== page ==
A free trade agreement between Canada and South Korea that does not include more open access to the Korean auto market would make it difficult for Ford Motor Co to justify making more investments in Canada, the president of Ford Canada said on Thursday.
The Canadian government is in the final phase of free-trade negotiations with South Korea and needs to secure a deal if it wants to be able to compete with the United States in Asia, Trade Minister David Emerson said late in October.
The United States struck a tentative deal with South Korea in April that would end the U.S. tariff on all small Korean cars, but that deal has yet to be approved by legislators in either country.
Bill Osborne, president and chief executive of Ford Canada, warned in a speech to the Economic Club of Toronto that if Canada were to try to emulate the U.S.-Korea deal, it could result in "serious economic harm" to Canadian automakers.
"In no way should it be a model for Canada in its talks with Korea," he said.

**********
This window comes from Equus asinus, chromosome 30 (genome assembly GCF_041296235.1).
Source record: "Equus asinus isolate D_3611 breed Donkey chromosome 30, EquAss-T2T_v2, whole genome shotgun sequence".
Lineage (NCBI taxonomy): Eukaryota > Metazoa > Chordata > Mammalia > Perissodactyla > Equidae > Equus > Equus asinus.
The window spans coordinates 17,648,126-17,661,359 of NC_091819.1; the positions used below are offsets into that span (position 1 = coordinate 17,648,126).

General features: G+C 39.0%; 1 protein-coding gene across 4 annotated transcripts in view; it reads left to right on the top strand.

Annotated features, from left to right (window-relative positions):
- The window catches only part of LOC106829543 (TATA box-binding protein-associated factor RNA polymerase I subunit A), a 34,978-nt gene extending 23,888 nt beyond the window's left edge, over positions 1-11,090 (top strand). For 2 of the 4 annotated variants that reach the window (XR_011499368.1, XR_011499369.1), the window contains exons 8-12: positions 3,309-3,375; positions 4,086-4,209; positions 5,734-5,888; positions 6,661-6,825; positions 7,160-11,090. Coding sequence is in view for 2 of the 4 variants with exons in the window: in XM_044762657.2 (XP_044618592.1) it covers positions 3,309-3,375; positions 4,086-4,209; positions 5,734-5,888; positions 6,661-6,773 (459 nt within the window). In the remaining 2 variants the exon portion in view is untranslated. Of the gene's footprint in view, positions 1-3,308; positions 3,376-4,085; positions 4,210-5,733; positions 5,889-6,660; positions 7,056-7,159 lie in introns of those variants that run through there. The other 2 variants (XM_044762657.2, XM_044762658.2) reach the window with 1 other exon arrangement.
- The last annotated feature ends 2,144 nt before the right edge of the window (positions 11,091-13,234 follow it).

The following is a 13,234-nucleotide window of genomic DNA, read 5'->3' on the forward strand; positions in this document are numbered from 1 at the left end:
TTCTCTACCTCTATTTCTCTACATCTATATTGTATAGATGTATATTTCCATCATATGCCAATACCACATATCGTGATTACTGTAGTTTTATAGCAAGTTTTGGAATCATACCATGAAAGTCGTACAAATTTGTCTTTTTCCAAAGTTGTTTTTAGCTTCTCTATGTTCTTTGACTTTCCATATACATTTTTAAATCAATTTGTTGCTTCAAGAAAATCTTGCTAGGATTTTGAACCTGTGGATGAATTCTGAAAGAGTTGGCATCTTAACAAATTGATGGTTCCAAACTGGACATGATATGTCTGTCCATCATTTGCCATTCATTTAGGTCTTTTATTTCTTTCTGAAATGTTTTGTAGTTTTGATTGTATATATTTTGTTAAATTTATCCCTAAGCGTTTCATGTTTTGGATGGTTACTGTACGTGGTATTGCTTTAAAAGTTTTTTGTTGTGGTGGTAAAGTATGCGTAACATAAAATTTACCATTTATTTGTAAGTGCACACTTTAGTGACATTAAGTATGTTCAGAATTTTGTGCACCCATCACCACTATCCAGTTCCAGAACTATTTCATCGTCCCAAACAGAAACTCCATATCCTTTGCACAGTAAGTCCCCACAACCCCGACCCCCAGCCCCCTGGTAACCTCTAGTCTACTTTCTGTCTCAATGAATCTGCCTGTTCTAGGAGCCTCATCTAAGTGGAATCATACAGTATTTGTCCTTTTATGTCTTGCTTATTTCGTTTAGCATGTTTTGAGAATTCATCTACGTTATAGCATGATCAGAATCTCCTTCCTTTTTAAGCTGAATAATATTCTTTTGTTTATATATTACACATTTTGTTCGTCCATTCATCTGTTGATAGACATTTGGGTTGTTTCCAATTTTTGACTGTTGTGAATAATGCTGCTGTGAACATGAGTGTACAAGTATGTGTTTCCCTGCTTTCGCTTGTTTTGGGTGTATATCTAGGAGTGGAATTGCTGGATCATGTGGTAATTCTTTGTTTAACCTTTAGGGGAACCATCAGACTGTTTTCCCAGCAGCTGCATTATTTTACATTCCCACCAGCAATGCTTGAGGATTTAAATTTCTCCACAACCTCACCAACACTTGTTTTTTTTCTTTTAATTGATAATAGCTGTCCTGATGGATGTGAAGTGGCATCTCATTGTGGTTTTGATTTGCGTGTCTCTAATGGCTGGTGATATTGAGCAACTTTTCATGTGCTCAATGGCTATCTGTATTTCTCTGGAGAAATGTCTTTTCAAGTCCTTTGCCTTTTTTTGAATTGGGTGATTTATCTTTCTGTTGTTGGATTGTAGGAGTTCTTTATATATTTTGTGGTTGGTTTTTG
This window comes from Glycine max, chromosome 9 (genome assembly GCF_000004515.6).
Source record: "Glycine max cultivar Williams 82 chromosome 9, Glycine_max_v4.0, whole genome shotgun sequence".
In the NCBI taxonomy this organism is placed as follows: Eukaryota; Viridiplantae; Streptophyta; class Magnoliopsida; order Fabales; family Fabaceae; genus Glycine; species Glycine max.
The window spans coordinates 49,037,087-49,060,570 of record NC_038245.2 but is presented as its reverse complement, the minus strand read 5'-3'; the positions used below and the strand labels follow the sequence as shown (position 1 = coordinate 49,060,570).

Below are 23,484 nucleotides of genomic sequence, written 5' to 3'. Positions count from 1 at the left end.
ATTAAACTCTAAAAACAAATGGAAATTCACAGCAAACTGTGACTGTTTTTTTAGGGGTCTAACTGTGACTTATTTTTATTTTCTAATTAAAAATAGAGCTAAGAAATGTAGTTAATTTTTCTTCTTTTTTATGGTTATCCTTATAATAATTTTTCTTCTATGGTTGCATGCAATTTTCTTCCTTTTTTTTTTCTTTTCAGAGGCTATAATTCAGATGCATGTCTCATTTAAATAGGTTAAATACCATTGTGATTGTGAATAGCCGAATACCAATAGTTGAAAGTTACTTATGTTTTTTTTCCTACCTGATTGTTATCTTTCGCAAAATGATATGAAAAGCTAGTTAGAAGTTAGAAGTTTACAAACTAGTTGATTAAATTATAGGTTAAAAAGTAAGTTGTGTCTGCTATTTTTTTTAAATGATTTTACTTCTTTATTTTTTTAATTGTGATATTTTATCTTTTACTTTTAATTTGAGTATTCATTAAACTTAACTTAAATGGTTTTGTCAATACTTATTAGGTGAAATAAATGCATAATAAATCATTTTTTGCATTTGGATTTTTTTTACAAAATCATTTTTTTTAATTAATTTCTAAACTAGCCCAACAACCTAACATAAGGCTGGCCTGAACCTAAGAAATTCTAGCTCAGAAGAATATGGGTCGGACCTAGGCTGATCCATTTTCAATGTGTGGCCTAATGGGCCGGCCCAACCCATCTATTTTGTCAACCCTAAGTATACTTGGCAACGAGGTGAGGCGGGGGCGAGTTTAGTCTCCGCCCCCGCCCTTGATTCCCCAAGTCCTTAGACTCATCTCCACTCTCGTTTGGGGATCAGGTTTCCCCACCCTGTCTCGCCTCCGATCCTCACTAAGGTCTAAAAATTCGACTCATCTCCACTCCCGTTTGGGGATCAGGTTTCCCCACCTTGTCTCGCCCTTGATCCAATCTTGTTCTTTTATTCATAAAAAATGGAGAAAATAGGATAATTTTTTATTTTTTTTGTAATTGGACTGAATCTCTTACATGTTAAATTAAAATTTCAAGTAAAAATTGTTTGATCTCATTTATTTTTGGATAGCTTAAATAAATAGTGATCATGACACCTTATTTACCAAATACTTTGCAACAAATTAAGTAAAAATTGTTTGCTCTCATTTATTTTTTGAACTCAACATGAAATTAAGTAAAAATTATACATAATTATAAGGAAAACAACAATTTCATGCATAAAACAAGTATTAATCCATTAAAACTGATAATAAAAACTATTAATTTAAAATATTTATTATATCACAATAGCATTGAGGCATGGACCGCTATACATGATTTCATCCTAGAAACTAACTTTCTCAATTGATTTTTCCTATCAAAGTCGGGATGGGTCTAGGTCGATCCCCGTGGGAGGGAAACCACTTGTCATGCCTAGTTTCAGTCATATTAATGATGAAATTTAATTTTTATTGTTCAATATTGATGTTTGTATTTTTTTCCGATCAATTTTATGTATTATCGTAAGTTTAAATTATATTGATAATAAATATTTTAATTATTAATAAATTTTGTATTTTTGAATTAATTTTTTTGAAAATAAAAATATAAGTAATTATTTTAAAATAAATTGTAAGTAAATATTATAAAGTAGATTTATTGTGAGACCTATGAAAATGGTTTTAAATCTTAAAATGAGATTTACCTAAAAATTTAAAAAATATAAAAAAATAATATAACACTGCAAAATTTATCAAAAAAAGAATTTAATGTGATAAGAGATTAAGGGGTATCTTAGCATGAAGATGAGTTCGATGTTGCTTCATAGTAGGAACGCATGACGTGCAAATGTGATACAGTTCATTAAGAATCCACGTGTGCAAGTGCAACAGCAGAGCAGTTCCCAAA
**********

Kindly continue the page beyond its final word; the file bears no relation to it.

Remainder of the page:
"Immediately eliminating Canada's 6.1 percent vehicle tariff would open our market to a potential flood of small cars from Korean companies that have no manufacturing presence in Canada."
Canada's market is more heavily skewed to compact cars than the U.S. market and manufacturers in Canada would be hit harder by a trade agreement that is effectively one way, Osborne said.
Osborne said South Korea uses nontariff barriers, such as regulations and certification, tax structure, and an anti-import bias to block imported products.
The Canadian Auto Workers union recently warned that a free trade deal with South Korea could cost Canada more than 33,000 jobs. It is lobbying opposition parties to reject such a pact in Parliament. ( Reuters )